Thursday, 18 September 2014
Last updated 51 min ago
Sep 17 2007 | 11:02am ET
Charlottesville, Va.-based Quantitative Investment Management in August had its best month ever relative to its benchmark at a time when many other quant funds struggled with their performances. The firm’s flagship $1.5 billion Global Program, which systematically trades a diversified universe of futures contracts, returned 7.49% in for the month, putting its year-to-date performance at +17.06%.
By comparison, the non-investable Calyon Financial Barclay Index, which is comprised of 20 managed futures products including those from Winton Capital Management, FX Concepts and John W. Henry & Co., was down 3.49% last month, bringing it year-to-date returns to just 2.26%.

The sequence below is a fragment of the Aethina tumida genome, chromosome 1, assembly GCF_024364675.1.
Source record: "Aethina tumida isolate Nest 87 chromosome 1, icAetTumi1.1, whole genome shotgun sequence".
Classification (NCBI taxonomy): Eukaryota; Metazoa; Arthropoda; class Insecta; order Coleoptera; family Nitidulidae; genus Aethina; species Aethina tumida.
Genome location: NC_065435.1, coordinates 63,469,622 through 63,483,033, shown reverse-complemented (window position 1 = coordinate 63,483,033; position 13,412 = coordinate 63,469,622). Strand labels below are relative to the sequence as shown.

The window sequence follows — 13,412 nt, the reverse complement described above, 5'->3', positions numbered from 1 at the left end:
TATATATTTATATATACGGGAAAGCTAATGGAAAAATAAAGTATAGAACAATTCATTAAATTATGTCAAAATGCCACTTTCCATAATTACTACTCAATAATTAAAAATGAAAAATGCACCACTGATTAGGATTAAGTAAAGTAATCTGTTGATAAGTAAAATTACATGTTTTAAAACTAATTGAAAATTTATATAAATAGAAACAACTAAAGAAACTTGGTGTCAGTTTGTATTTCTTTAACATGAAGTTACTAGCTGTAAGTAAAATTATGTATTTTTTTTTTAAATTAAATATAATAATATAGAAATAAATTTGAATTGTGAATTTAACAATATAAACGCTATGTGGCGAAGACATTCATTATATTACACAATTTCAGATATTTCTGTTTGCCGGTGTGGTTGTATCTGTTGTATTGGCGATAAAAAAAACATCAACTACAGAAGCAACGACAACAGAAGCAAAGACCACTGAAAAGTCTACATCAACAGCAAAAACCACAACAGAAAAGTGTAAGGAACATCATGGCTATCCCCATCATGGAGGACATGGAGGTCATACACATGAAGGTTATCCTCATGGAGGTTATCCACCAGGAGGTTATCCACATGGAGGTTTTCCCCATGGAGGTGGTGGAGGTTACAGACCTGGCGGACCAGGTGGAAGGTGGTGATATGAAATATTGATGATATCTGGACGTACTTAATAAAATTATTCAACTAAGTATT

“During August, most quantitative strategies struggled, including some of the biggest and most respected names in the investment management business,” according to an investor letter from the firm. “World equity markets tumbled as a crisis in the U.S. subprime lending market dominated the headlines. When markets react like this, correlations between managers typically go up; however, the Global Program surged during the crisis as many of our competitors were floundering.”
The Global program made money in each of the eight stock index futures contracts that it trades as well as in Japanese government bonds and U.S. ten-year bonds, according to the firm.
The program does not charge a management fee and its performance fee is 30%. There is a $250,000 minimum investment requirement for fund investors, and a $20 million minimum for managed accounts. The firm recently reopened the program to new investments, and is targeting a close at $2 billion.
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